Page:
My name is camille.
I ask a lot of questions.
Ahhhhh gum. After all these years of health and experiment, I consider this minty stick of goodness my only real last vice. Not ice cream, not candy, not even dark chocolate. This artificially sweet derivative of a traditional chew (beeswax or tree sap) is my post-meal grab. Not surprising, since mint- combined with the chewing action of gum-is known to stimulate enzymes to aid in digestion.
BUT the processed gum we chew today has so many chemicals in it...and I have been a loyal gum-aholic for so many years...that it has started to make me nervous. I want to know if my daily consumption of gum is increasing my risk of cancer. I have ruminated over this question for some time now, but have been such an addict, I never researched an answer.
I didn't really want to know.
But, my friends, I figure it's enough time wasted. For better or worse, it's time to figure this out.
To tackle this problem, I decided to investigate the main ingredients of most sugar free gums (mainly, ASPARTAME, SORBITOL, AND XYLITOL), and then look at sugarless gum as a whole. Because of its main presence in our food society (I use it to sweeten my hot drinks), and general controversial-ness, I chose to start with aspartame.
According to the FDA, here are the facts:
ADI (Acceptable Daily Intake) = 3,750 mg for an average, 165 lb person
SO this person would have to drink:
19 diet sodas
107 sugar-substitute packets
to go over the daily limit.
I think it's safe to say none of us consume that much, right? The American Cancer Society seems to think so too. In fact, according to the ACS (remember, our STANDARD for cancer research. So, I would say, VERY CREDIBLE), "no health problems have been consistently linked to aspartame use." The American Diabetes Association supports aspartame use as well, and has been promoting this sugar substitute to diabetics for years.
Alright, moving on.
Apparently there isn't much more to say about sorbitol than was already said about aspartame. It is another sugar substitue, but the same opinions are held by the ACS as with aspartame: "all of these sweeteners appear to be safe when used in moderation".
A study in 2011 looked at the "controversial" as well as the "safe" perspectives on artificial sweeteners and explained it all nicely here. While they did not conclusively support either side, they did point out that in the negative reports on artificial sweeteners, "most of the studies have limitations such as effects shown only in animals not in human, small sample size, high doses, statistically non-significant or borderline significant, etc.". In other words, the methods of these studies were questionable for our purposes. Very telling...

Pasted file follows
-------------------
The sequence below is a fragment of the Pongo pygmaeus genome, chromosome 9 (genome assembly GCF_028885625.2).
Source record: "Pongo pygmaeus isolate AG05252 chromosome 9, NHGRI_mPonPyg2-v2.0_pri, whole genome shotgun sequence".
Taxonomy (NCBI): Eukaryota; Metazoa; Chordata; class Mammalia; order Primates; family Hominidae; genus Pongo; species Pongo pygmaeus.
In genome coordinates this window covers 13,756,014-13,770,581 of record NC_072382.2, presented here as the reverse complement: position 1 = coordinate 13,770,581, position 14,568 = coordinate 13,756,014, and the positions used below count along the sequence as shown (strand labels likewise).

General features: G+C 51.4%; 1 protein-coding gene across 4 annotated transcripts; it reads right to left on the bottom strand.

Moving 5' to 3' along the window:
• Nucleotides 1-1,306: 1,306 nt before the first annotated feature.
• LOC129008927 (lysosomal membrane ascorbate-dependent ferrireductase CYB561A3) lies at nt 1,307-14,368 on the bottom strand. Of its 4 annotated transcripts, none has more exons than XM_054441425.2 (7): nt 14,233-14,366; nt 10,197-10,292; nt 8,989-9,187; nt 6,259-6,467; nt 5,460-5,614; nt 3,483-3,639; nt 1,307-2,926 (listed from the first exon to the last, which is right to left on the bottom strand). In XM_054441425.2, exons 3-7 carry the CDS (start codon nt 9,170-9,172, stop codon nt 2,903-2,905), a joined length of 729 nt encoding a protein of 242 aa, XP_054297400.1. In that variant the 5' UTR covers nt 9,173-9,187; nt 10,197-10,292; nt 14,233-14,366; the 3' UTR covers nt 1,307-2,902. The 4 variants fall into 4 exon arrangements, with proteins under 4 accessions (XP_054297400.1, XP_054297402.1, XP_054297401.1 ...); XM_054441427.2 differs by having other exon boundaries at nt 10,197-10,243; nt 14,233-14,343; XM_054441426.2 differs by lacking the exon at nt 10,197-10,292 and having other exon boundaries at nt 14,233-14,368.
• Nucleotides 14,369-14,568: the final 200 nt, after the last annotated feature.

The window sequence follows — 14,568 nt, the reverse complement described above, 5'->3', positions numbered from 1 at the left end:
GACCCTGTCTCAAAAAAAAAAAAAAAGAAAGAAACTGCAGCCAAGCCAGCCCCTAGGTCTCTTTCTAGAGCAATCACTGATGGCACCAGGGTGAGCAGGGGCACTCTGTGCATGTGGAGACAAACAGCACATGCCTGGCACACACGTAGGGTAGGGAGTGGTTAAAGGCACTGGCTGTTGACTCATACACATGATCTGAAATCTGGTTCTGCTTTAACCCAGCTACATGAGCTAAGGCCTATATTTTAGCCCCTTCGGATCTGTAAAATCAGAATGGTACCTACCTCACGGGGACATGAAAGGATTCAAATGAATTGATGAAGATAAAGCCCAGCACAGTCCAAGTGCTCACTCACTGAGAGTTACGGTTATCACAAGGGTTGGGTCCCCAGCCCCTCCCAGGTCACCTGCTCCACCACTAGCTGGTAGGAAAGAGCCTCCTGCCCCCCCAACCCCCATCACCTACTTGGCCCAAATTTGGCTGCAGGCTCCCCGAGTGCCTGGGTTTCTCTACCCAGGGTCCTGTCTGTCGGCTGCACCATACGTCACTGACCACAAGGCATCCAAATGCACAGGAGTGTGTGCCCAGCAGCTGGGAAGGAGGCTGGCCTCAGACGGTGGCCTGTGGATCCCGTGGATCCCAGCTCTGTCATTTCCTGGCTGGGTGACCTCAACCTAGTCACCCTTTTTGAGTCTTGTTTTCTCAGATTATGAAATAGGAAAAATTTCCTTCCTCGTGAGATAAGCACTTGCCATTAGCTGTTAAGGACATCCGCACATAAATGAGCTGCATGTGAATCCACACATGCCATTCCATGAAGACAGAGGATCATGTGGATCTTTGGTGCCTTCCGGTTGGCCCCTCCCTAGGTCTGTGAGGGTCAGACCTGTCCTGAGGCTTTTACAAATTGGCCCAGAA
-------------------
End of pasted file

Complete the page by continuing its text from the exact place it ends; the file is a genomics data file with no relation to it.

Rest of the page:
What is it? Another sugar substitute. How is it different? It's actually good for your teeth! Unlike ASPARTAME and SORBITOL, Xylitol is a naturally occurring compound. It is produced in your body, as well as being present in small amounts in fruit and other foods! I had no idea! Naturally suhweeeet.
Apart from looking at the main ingredients in gum, I also promised to see what research has to say about chewing gum as a whole. Well, it turns out, the research is either pretty safe OR inconclusive on that end.
All medical opinions I found tended to agree with this particular radiation oncologist: "No clinical studies or reviews have shown that chewing sugar free gum has a causal effect on cancer" There you have it, folks.
While researching these answers, I couldn't help but browse through the "holistic" sites that condemn gum for all its "chemicals". Although being on these sites and hearing these holistic pundits sparks a certain fervor to ban all things "un-natural", I have to stop and remember the research I've already found. The TRUTH is that whether in portion or observed effects, the "damaging" science just isn't there.
To wrap up this topic, I found a woman after my own heart. Alice over at GoAskAlice confirmed every suspicion I've had about the benefits of chewing gum. In brief, she reminded us that humans have a tendency to want to chew, whether on "leaves, grains, waxes, or various types of sweet grasses". She also praised sugarless gum for its ability to curb cravings and prevent consumption of excess calories.
In conclusion, I'm happy to say I've let go of my anxiety surrounding gum. While my research had its limitations because I didn't extensively process ALL ingredients in chewing gum, I did complete my purposes of finding the link between gum and cancer risk. I'm not going to let sugar substitutes off the hook for other reasons (weight gain, effects on metabolism), but for now I say enjoy your chew and GO GUM!